As Fox Chapel grows, ‘Shternie’s school’ at Chabad is the perfect fit

As Fox Chapel grows, ‘Shternie’s school’ at Chabad is the perfect fit

Shternie Rosenfeld (Photo provided)
Shternie Rosenfeld (Photo provided)

A recent influx of young Jewish families in Fox Chapel has created both an appreciable need and an exciting opportunity, said Shternie Rosenfeld, co-director of Chabad Fox Chapel.

The need, she said, is for a quality all-day preschool program to serve the children of all those Jewish newcomers. So, armed with her passion and background in education, she is seizing the opportunity to create a new preschool at the Chabad facility on Old Freeport Road, with extended hours to accommodate working parents.

“I’ve been here 12 years,” said Rosenfeld, who is originally from London. “It’s never been like this. In just the last four or five years — and specifically in the last year — so many young Jewish families have been moving to Fox Chapel.”

Rosenfeld said she has made it her mission to get to know each new Jewish family that moves to her community.

“As I was meeting with them, I learned that a lot of them were sending their kids to non-Jewish preschools or going into the city,” she said. “There is a big void and not a good option for working Jewish moms in Fox Chapel.”

While many Jewish families utilize the well-regarded preschool program at Adat Shalom in Cheswick, it does not work for everyone because it does not offer a full-day program.

Rosenfeld said that for her, opening a preschool was the “natural next step” after having worked for more than a decade to help create a strong community for young Jewish families in the area.

“It just makes sense,” said Rosenfeld, who has 17 years of teaching experience.

The new preschool, which will launch in the fall of 2015, will be based on the Reggio Emilia philosophy, according to Rosenfeld, who will serve as the school’s director.

And the Reggio Emilia philosophy, Rosenfeld added, “fits right in with the Jewish philosophy.”

The shared philosophy stresses educating a child in accordance with his or her own needs.

“A child has so many innate qualities, and our job is to bring those to the [educational] process,” Rosenfeld said. “It’s very much about using the environment and what the child has innately.”

The new preschool, which is called the Gan Early Learning Center, will begin with two classes, one for ages 15 to 24 months, and the other for 2- to 3-year-olds. Classes will be offered from 8 a.m. to 5 p.m., although parents can opt to send their children to the program for typical preschool hours of a shorter duration.

Dubbing the school “Gan,” Rosenfeld said, is appropriate because the word means “garden.”

“Every child can blossom and grow, and together we can create this amazing community,” she said. “These are the most fundamental years. These experiences will impact them forever.”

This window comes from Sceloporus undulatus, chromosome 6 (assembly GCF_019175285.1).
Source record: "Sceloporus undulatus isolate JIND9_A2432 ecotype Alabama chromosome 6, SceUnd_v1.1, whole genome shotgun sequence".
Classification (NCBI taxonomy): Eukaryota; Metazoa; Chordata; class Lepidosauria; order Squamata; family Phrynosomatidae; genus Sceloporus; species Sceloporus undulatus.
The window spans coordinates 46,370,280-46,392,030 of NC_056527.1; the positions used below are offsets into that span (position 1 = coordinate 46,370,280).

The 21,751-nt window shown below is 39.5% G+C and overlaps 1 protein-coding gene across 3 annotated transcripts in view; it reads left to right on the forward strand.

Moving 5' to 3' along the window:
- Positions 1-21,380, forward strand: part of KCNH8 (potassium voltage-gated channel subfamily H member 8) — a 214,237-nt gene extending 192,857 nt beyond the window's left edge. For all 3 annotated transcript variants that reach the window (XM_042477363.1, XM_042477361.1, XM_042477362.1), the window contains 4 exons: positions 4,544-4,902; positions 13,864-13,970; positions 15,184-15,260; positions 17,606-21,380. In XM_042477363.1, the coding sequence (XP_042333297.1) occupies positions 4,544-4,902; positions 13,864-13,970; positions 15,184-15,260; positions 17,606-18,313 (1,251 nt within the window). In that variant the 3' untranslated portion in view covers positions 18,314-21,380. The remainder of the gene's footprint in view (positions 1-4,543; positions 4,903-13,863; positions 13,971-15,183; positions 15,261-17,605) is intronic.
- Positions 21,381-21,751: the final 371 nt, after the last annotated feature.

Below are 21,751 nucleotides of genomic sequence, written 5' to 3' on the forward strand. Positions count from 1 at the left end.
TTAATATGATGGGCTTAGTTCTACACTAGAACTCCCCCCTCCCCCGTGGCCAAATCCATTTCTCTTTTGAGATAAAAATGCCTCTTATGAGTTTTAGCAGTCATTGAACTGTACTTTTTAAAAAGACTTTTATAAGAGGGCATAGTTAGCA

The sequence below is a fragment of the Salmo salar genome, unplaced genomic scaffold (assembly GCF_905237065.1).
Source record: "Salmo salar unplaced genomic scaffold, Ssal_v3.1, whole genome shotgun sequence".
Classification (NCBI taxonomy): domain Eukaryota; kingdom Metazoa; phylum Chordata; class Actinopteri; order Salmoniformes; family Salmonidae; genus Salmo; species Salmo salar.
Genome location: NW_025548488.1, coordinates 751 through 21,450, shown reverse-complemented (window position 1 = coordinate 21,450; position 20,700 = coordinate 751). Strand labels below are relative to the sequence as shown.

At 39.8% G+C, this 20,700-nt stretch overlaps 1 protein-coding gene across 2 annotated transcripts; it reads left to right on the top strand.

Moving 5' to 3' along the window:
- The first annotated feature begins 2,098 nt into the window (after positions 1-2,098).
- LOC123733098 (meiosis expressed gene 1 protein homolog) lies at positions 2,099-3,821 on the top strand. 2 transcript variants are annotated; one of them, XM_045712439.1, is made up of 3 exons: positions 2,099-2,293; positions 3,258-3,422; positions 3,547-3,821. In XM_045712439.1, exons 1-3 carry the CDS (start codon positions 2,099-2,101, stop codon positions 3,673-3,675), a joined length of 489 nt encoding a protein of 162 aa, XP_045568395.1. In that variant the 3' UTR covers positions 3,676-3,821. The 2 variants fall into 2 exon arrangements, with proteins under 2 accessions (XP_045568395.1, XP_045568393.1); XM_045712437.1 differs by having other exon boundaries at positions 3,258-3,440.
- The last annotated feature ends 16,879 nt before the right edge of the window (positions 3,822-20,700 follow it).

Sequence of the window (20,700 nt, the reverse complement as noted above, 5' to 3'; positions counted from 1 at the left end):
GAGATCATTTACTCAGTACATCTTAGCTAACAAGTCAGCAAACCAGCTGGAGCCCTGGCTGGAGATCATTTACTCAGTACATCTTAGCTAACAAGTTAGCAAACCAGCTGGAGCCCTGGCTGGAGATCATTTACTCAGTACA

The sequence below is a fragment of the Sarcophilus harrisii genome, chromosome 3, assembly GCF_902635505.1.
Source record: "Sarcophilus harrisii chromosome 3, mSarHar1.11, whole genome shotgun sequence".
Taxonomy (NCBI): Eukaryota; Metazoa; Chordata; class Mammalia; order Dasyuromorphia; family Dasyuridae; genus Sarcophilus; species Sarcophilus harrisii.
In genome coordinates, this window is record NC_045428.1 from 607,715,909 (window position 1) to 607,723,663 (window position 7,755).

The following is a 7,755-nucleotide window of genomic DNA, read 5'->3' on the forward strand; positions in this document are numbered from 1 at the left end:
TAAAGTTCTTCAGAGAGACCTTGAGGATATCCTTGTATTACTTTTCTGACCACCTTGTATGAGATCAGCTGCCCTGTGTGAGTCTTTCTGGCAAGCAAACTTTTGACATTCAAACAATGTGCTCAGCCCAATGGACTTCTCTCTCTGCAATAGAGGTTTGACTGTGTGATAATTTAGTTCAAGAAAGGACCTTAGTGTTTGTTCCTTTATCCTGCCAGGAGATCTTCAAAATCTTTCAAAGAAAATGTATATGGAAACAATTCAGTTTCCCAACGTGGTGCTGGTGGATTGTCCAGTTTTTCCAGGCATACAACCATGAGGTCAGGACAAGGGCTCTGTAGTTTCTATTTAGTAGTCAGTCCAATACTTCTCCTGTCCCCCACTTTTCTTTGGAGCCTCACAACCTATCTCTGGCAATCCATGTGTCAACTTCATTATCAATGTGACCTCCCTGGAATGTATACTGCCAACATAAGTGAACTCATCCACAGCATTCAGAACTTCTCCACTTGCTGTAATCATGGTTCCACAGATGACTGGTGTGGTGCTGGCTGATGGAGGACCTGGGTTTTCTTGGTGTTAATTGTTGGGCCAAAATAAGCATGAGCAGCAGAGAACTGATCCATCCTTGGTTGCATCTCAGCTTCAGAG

Rosenfeld has education in her blood. Her parents ran a Jewish day school in England, and of their 14 children, half are teachers.

“We are enmeshed in education,” Rosenfeld said of her family. “We believe in the strength and ability of children. And the way we start their early education builds their foundation forever. We want to make sure that every child has a really strong foundation.”

To that end, Rosenfeld said her preschool’s curriculum will focus on character education, including the development of empathy, self-regulation, and teamwork.

Rosenfeld has already hired an educational support facilitator, Valerie Wecht, who holds a master’s in education from Duquesne University and is certified in school counseling.

“I believe building a strong sense of self is undeniably important at an early age of development, and I’m thrilled to be a part of the process,” Wecht said.

Although the school has not yet launched, parents in the area have already shown interest in enrolling their children.

Sarah Weissman, whose fourth-grade son has enjoyed summer camp at Chabad Fox Chapel, is enthused about the prospect of the new Jewish preschool for her 2-year-old daughter, who currently attends a program in Squirrel Hill.

She bemoaned the limited options for full-time care in Fox Chapel.

“I’m very excited about Shternie’s school,” Weissman said. “It will be really convenient. And it sounds like Shternie has really done her homework. From what I’ve seen of the camp, she doesn’t do things just a little bit.”

The Gan Early Learning Center will be the first Chabad preschool in Pittsburgh, according to Rosenfeld, and the school will be open to families from around the city.

“We’re only 12 minutes from Squirrel Hill,” she noted.

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Toby Tabachnick can be reached at

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